Kate Bush's return to the stage wowed the London critics, who have called her first live performance for 35 years "spellbinding", "stunning" and "incomparable".
Reviewers hailed the 56-year-old's show at the Hammersmith Apollo for the first day of a 22-day comeback stint at the venue, entitled Before The Dawn.
Andy Gill, for the Independent, gave Bush a five-star review, saying: "It's quite stunning, undoubtedly the most ambitious, and genuinely moving, piece of theatrical pop ever seen on a British stage."
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Alexis Petridis, writing for the Guardian, said the singer delivered a "spectacular" show.
"Bush theoretically had a lot to lose by returning to the stage," he wrote.
"Clearly, given how tightly she has controlled her own career since the early 80s, she would only have bothered because she felt she had something spectacular to offer. She was right: Before The Dawn is another remarkable achievement."
Jan Moir, writing in the Daily Mail, said each song was greeted with a standing ovation.
"Certainly, her voice still sounds terrific," she said.
"Her music is still audacious and weird, but sometimes it is spellbindingly beautiful, too. Hers is a large scale spectacle, vividly realised and unlike anything else in town."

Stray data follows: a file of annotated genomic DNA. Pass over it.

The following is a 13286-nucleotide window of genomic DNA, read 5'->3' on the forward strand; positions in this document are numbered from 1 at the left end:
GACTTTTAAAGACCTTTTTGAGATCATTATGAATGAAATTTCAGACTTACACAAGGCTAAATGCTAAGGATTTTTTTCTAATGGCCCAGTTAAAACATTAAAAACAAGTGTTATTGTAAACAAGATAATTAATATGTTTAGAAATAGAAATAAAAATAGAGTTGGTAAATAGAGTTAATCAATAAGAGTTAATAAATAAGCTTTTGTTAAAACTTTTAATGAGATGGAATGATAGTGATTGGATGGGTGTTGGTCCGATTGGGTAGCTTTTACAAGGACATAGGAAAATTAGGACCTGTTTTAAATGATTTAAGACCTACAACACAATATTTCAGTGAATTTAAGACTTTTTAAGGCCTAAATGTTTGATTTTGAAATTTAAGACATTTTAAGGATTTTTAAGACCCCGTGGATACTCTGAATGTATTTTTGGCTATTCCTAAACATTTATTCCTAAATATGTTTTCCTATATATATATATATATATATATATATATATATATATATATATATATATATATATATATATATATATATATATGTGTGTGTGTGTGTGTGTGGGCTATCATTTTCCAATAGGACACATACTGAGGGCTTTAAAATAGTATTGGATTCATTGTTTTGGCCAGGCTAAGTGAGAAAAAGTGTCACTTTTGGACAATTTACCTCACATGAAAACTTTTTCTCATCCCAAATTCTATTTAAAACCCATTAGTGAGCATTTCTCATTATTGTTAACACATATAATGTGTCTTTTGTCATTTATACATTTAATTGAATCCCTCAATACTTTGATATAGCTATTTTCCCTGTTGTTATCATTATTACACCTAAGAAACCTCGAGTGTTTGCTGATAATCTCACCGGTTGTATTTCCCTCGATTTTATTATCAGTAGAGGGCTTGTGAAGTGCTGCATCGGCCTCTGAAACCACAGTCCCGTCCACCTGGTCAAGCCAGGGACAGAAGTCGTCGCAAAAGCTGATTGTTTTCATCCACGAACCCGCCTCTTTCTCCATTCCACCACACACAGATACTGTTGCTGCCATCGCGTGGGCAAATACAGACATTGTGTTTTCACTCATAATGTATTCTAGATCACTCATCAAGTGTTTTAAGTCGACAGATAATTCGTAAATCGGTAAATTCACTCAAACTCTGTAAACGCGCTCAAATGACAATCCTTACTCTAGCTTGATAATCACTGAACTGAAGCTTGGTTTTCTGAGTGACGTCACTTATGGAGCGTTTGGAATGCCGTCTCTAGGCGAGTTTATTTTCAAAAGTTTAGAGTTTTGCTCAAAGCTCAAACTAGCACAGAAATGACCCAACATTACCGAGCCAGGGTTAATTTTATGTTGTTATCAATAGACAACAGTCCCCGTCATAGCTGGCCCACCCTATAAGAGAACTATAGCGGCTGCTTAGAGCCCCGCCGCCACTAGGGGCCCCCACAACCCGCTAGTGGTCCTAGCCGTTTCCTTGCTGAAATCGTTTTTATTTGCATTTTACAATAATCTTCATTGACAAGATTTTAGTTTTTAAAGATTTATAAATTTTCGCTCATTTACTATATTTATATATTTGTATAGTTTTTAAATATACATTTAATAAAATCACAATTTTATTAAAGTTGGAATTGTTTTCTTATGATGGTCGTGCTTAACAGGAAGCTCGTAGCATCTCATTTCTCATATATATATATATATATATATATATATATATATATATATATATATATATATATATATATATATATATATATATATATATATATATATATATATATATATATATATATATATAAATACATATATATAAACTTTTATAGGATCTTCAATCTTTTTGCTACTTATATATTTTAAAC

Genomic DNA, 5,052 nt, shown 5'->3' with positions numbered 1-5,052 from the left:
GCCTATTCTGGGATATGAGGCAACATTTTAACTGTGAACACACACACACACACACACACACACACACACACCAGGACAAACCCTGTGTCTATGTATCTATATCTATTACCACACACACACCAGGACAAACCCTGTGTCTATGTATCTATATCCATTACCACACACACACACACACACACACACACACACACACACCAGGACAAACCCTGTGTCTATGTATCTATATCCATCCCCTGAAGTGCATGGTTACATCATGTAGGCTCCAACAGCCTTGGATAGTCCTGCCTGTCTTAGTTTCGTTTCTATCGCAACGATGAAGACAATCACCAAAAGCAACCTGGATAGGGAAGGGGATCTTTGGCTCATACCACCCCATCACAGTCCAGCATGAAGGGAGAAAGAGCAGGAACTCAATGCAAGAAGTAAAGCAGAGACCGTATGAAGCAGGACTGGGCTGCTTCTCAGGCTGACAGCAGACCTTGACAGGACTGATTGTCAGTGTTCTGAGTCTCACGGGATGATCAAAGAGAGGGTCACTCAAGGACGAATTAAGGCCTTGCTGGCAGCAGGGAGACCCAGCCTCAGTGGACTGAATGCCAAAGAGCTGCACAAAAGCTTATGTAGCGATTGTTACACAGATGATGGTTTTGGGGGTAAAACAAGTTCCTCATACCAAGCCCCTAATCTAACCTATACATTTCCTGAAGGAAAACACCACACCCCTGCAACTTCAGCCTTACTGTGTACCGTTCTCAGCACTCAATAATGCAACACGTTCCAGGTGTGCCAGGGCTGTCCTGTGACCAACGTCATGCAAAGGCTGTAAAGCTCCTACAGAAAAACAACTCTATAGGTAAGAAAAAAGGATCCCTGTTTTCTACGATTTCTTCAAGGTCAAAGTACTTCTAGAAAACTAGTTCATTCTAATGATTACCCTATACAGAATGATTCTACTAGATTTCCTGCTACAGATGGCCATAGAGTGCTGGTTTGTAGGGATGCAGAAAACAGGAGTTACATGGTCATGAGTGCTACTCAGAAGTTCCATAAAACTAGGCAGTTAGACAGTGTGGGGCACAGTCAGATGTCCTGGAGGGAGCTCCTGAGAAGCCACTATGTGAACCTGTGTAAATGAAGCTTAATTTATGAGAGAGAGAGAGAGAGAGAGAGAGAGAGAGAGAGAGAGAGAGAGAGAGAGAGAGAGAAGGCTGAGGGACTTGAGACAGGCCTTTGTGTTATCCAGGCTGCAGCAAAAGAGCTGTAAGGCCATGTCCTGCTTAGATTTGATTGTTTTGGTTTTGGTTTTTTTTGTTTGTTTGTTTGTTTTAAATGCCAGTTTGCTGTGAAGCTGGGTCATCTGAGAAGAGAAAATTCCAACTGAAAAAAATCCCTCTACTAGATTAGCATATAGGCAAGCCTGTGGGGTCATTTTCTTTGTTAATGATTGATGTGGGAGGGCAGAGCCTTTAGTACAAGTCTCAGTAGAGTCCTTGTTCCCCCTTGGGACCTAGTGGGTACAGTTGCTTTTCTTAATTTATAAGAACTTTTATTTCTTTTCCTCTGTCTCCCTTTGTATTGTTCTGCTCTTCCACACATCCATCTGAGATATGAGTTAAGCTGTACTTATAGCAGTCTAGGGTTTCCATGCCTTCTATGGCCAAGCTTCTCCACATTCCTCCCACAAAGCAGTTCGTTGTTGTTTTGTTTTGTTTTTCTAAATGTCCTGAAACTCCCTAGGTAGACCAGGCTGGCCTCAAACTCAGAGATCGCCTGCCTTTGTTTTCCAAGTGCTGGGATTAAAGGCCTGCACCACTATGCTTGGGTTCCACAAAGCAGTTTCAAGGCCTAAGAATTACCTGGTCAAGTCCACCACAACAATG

The Sun's Simon Cosyns was effusive.
"Theatrical, sensual, emphatic, she made Running Up That Hill feel like running, Cloudbusting sound like rain, while Hounds of Love summoned the racket of dogs howling.
"This was a triumphant return by one of our greatest, most original and influential music stars."
And James Cabooter, in the Daily Star, said: "An incomparable performance from a genuine one-off, Kate is in a pop bubble of her own paying no attention to contemporary trends - and the music is better for it.
"Before The Dawn is an unqualified success. It's wonderful to have Kate back."
But in the Telegraph, Bernadette McNulty was less giving with her stars, awarding just four, and saying: "The pace was resolutely mid-tempo,the narratives sometimes obscure and the skits often hammy - in one artists ' scene from the Aerial segment, literally as exciting as watching paint dry.
"But nonetheless there was something thrilling about seeing the often bonkers but still delightful imagination of Bush run free after all this time."
Actress Gemma Arterton was in the crowd and told BBC's Newsnight it was not what she had expected at first.
The Bond girl said: "The expectation from the audience was immense and there was just so much love coming from them and so much excitement. She launched into a typical rock gig which was not what we were expecting.
"Everything about it was so high, the quality of everything was so high and well though out. It was amazing."